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What kind of drink are you?

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Your result
Spicy chips
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Onion chips
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Pepper chips
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Salted chips
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Hey everyone! What do you like to drink the most? Do you have your favorite drink? What do you reach for on a hot summer day? What do you drink with breakfast? Of course, today’s quiz is about drinks! Answer twenty questions to find out what kind of drink you are. And while on this topic, let’s learn more about the history and origin of the beverages.

A drink (or beverage) is a liquid intended for human consumption. In addition to their basic function of satisfying thirst, drinks play important roles in human culture. Common types of drinks include plain drinking water, milk, juice, smoothies, and soft drinks. Traditionally warm beverages include coffee, tea, and hot chocolate. Caffeinated drinks that contain the stimulant caffeine have a long history.

In addition, alcoholic drinks such as wine, beer, and liquor, which contain the drug ethanol, have been part of human culture for more than 8,000 years. Non-alcoholic drinks often signify drinks that would normally contain alcohol, such as beer, wine, and cocktails, but are made with a sufficiently low concentration of alcohol by volume. The category includes drinks that have undergone an alcohol removal process such as non-alcoholic beers and de-alcoholized wines.

When the human body becomes dehydrated, a person experiences thirst. This craving for fluids results in an instinctive need to drink. Thirst is regulated by the hypothalamus in response to subtle changes in the body’s electrolyte levels, and also as a result of changes in the volume of blood circulating. The complete deprivation of drinks (that is, water) will result in death faster than the removal of any other substance besides oxygen. Water and milk have been basic drinks throughout history. As water is essential for life, it has also been the carrier of many diseases.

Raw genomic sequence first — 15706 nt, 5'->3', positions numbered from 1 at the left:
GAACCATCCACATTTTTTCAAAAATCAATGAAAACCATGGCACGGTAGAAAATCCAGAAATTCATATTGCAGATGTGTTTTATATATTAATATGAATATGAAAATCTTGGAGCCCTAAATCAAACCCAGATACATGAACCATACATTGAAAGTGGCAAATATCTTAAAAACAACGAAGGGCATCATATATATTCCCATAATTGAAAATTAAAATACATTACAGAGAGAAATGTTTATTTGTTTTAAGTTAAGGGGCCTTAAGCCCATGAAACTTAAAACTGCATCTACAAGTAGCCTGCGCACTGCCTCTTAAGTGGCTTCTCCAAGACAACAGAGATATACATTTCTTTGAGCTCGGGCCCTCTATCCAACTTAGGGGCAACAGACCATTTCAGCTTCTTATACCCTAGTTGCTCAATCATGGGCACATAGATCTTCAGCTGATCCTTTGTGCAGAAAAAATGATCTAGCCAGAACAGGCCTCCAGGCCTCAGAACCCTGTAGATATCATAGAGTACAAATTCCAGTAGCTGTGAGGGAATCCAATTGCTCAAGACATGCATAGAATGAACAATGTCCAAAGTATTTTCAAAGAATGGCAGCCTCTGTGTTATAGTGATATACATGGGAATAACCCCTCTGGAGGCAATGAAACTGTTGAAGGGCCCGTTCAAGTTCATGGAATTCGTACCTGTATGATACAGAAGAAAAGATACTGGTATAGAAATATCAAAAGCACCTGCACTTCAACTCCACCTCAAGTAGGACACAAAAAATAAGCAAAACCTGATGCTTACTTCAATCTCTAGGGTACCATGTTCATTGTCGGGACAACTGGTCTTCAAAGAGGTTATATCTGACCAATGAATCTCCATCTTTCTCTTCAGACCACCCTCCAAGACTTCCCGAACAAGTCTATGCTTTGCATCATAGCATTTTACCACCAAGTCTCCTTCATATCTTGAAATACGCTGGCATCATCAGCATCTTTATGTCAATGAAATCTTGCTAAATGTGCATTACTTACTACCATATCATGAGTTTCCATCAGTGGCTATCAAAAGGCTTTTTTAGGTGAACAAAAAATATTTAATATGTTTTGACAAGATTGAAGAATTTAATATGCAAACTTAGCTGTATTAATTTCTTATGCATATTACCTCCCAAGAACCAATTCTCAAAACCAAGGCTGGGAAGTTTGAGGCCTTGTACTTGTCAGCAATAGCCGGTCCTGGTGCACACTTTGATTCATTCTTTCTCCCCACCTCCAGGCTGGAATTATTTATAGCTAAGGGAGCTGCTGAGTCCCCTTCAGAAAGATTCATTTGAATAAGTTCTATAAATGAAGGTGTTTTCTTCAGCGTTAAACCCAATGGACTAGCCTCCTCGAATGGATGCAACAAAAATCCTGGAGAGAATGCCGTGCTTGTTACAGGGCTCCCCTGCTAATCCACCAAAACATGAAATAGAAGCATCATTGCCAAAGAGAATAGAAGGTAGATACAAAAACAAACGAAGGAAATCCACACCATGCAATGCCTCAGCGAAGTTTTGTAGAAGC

As society developed, techniques were discovered to create alcoholic drinks from the plants that were available in different areas. The earliest archaeological evidence of wine production yet found has been at sites in Georgia (c. 6000 BCE) and Iran (c. 5000 BCE). Beer may have been known in Neolithic Europe as far back as 3000 BCE and was mainly brewed on a domestic scale. The invention of beer (and bread) has been argued to be responsible for humanity’s ability to develop technology and build civilization. Tea likely originated in Yunnan, China, during the Shang Dynasty (1500 BCE – 1046 BCE) as a medicinal drink.

Drinking has been a large part of socializing throughout the centuries. In Ancient Greece, a social gathering for the purpose of drinking was known as a symposium, where watered down wine would be drunk. The purpose of these gatherings could be anything from serious discussions to direct indulgence. In Ancient Rome, a similar concept of a convivium took place regularly.

Many early societies considered alcohol a gift from the gods, leading to the creation of gods such as Dionysus. Other religions forbid, discourage, or restrict the drinking of alcoholic drinks for various reasons. In some regions with a dominant religion, the production, sale, and consumption of alcoholic drinks are forbidden to everybody, regardless of religion.

Toasting is a method of honoring a person or wishing goodwill by taking a drink. Another tradition is that of the loving cup, at weddings or other celebrations such as sports victories a group will share a drink in a large receptacle, shared by everyone until empty.

In East Africa and Yemen, coffee was used in native religious ceremonies. As these ceremonies conflicted with the beliefs of the Christian church, the Ethiopian Church banned the secular consumption of coffee until the reign of Emperor Menelik II. The drink was also banned in Ottoman Turkey during the 17th century for political reasons and was associated with rebellious political activities in Europe.

Water is the chief constituent in all drinks and the primary ingredient in most. Water is purified before drinking. Purification methods include filtration and the addition of chemicals, such as chlorination. The importance of purified water is highlighted by the World Health Organization, which points out that 94% of deaths from diarrhea – the third biggest cause of infectious death worldwide at 1.8 million annually – could be prevented by improving the quality of the victim’s environment, particularly safe water.

A non-alcoholic drink contains little or no alcohol. This category includes low-alcohol beer, non-alcoholic wine, and apple cider if they contain a sufficiently low concentration of alcohol by volume (ABV). The exact definition of what is “non-alcoholic” and what is not, depends on local laws: in the United Kingdom, “alcohol-free beer” is under 0.05% ABV, “de-alcoholized beer” is under 0.5%, while “low-alcohol beer” can contain no more than 1.2% ABV. The term “soft drink” specifies the absence of alcohol in contrast to “hard drink” and “drink”. The term “drink” is theoretically neutral but often is used in a way that suggests alcoholic content. Drinks such as soda pop, sparkling water, iced tea, lemonade, root beer, fruit punch, milk, hot chocolate, tea, coffee, milkshakes, and tap water and energy drinks are all soft drinks.